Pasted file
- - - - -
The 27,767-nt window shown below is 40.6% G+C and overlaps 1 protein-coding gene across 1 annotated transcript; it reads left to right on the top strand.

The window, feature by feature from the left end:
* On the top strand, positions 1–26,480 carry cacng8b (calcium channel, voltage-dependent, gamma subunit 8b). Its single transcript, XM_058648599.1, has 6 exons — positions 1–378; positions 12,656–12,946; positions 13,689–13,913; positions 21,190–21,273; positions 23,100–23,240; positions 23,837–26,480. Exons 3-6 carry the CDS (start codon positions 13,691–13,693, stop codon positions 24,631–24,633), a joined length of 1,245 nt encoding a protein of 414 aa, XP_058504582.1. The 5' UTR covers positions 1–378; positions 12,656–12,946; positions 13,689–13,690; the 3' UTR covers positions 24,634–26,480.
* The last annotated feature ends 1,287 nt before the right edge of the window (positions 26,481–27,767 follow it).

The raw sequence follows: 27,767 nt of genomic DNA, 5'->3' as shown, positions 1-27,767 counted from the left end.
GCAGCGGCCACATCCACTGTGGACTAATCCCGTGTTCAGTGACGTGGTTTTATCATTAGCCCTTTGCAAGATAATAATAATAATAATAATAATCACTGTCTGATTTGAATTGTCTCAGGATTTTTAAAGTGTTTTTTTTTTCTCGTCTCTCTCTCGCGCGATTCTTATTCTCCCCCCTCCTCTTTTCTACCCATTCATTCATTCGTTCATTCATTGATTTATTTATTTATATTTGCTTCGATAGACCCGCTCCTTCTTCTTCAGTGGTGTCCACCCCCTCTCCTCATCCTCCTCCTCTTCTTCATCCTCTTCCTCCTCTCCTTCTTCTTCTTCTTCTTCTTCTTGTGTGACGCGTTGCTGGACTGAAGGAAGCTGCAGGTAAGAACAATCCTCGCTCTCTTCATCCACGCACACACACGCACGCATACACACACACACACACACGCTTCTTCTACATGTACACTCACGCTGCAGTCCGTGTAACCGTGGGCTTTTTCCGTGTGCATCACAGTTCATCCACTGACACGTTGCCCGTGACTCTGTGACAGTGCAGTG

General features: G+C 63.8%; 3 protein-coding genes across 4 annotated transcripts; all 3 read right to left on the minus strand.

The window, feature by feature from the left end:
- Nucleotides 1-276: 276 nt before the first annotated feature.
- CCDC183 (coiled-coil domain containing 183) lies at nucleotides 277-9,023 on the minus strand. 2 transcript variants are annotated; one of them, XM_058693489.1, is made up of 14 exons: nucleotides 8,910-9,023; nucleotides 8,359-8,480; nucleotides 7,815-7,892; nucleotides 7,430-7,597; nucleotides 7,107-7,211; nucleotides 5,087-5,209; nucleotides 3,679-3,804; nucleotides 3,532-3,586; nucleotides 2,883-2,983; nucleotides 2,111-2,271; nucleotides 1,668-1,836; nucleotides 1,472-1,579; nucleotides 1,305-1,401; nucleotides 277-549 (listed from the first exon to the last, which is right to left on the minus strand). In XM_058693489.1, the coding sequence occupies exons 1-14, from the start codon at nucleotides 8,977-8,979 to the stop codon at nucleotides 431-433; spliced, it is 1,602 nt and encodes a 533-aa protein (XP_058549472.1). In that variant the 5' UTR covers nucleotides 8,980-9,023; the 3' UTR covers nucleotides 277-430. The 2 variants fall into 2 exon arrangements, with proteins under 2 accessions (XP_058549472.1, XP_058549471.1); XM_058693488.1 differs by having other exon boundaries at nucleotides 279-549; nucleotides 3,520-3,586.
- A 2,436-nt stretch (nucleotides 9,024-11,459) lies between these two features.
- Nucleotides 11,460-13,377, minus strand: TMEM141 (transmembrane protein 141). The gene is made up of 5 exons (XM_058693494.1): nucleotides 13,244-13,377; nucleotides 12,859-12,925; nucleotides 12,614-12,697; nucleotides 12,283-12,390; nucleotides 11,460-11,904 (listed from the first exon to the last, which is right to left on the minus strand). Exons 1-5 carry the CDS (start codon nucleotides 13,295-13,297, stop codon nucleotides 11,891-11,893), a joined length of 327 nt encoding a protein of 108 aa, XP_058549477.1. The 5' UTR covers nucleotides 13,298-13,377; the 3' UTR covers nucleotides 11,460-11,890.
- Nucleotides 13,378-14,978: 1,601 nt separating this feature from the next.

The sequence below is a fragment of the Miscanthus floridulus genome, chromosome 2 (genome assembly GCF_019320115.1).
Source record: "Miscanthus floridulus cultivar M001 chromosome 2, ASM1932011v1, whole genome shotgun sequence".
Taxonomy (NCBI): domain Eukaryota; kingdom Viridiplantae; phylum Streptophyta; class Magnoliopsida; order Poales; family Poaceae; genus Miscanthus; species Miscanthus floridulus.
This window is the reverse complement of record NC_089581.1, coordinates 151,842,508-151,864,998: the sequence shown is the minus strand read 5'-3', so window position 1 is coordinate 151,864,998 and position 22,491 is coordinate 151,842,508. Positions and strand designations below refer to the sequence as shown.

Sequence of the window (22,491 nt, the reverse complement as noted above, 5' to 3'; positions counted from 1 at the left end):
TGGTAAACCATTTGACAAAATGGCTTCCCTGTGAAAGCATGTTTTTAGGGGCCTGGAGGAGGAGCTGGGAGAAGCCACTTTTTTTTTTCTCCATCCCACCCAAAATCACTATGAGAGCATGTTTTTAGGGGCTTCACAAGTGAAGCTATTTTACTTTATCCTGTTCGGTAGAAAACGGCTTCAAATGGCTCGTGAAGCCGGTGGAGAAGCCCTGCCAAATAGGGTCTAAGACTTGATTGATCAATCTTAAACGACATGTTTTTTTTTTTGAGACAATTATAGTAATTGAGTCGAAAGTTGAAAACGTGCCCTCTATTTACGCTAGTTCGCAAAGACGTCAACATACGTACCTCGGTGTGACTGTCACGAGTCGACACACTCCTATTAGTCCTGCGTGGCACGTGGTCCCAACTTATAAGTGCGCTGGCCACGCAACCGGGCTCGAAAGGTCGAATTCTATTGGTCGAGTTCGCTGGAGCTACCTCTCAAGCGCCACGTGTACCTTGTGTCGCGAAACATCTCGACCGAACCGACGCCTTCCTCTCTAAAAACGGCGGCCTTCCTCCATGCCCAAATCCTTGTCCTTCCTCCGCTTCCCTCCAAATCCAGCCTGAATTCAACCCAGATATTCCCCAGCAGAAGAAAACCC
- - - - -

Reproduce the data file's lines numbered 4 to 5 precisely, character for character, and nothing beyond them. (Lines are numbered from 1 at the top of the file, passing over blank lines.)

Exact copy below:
* The last annotated feature ends 1,287 nt before the right edge of the window (positions 26,481–27,767 follow it).

The raw sequence follows: 27,767 nt of genomic DNA, 5'->3' as shown, positions 1-27,767 counted from the left end.